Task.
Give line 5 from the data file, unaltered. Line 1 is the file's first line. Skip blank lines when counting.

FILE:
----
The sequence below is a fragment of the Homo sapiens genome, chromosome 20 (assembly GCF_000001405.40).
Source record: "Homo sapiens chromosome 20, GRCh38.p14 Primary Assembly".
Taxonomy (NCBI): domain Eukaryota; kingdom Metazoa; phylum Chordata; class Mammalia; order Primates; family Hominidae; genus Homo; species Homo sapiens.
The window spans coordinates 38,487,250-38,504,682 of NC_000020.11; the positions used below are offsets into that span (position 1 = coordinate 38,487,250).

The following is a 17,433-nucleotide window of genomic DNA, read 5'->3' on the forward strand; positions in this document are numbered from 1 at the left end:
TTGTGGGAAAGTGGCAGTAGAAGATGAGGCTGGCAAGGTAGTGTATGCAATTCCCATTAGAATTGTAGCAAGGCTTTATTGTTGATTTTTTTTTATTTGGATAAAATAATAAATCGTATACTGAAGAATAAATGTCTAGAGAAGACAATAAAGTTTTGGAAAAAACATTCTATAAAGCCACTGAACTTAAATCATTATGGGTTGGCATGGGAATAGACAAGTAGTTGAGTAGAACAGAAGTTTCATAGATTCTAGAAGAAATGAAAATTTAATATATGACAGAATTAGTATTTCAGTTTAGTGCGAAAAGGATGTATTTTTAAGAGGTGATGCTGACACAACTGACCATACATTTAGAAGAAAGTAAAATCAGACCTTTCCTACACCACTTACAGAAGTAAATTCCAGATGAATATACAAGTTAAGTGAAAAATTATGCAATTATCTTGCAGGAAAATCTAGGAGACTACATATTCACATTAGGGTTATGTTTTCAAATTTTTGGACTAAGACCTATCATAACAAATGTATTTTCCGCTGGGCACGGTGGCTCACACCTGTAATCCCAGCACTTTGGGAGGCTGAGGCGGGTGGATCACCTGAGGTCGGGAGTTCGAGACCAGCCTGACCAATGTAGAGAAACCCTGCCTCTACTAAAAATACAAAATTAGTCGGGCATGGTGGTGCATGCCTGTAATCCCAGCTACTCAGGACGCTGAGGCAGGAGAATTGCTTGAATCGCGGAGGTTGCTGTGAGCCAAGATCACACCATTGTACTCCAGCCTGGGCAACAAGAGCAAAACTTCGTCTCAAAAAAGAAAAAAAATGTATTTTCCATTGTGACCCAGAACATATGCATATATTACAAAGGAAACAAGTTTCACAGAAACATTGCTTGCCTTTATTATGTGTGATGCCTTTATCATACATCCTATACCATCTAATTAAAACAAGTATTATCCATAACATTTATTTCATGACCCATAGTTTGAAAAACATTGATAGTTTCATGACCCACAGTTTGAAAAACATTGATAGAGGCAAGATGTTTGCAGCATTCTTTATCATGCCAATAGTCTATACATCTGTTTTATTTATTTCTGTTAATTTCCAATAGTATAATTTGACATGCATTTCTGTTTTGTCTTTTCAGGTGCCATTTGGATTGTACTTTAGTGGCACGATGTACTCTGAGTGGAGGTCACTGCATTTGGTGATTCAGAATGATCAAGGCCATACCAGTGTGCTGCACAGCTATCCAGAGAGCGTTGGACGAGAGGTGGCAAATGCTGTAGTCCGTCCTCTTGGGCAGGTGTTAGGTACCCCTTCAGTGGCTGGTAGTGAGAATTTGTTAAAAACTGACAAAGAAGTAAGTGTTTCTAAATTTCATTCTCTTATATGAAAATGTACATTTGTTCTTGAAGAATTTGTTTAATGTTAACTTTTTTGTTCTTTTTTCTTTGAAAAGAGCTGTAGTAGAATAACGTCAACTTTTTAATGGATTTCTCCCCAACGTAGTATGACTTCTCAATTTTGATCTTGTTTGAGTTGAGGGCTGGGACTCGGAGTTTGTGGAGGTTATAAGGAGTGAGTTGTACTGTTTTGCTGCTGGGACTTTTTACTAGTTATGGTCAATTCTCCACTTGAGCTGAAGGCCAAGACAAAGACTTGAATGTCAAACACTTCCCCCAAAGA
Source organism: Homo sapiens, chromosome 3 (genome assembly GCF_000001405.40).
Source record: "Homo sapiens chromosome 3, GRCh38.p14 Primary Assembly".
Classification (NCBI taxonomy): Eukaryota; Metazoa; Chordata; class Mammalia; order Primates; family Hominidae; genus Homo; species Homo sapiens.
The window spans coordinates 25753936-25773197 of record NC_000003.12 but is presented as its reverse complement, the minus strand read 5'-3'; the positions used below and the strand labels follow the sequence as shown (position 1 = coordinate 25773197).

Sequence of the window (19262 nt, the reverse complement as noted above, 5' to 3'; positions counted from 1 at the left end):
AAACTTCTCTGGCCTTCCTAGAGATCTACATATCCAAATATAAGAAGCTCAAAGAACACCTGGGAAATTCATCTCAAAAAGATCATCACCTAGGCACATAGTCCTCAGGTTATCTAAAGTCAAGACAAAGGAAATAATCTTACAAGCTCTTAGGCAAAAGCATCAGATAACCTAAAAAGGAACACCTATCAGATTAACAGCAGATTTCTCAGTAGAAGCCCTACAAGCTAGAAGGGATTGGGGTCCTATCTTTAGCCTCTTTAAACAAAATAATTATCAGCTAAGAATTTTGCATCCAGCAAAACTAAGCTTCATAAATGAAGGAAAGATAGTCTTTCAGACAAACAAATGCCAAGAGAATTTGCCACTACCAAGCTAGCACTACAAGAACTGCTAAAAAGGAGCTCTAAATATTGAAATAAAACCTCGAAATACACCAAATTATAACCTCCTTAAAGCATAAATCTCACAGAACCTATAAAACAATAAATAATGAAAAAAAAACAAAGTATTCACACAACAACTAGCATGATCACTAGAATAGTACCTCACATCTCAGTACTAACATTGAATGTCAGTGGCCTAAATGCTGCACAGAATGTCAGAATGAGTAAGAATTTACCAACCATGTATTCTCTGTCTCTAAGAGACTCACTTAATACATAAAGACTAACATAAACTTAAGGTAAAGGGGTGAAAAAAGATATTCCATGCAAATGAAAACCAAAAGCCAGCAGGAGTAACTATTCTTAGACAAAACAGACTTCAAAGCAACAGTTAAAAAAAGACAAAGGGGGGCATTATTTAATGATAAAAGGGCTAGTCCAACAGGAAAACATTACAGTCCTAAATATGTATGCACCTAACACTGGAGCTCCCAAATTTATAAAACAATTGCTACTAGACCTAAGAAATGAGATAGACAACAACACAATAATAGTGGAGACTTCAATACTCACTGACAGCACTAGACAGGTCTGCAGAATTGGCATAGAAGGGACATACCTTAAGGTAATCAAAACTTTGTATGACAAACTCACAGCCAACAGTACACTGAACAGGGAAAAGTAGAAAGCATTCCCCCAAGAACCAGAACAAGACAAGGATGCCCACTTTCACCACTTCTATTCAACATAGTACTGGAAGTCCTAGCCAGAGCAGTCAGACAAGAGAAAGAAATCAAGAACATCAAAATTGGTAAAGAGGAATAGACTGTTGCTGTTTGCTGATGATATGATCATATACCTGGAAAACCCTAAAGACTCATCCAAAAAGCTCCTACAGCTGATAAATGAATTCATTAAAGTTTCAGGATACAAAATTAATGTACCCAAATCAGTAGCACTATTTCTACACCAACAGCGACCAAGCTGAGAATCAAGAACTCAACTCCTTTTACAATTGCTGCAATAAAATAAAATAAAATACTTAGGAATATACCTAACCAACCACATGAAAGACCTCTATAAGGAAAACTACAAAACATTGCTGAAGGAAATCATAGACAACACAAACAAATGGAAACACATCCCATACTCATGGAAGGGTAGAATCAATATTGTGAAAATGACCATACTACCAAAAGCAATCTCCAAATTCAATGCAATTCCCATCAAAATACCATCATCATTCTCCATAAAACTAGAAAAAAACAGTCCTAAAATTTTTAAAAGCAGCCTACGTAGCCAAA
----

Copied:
The following is a 17,433-nucleotide window of genomic DNA, read 5'->3' on the forward strand; positions in this document are numbered from 1 at the left end: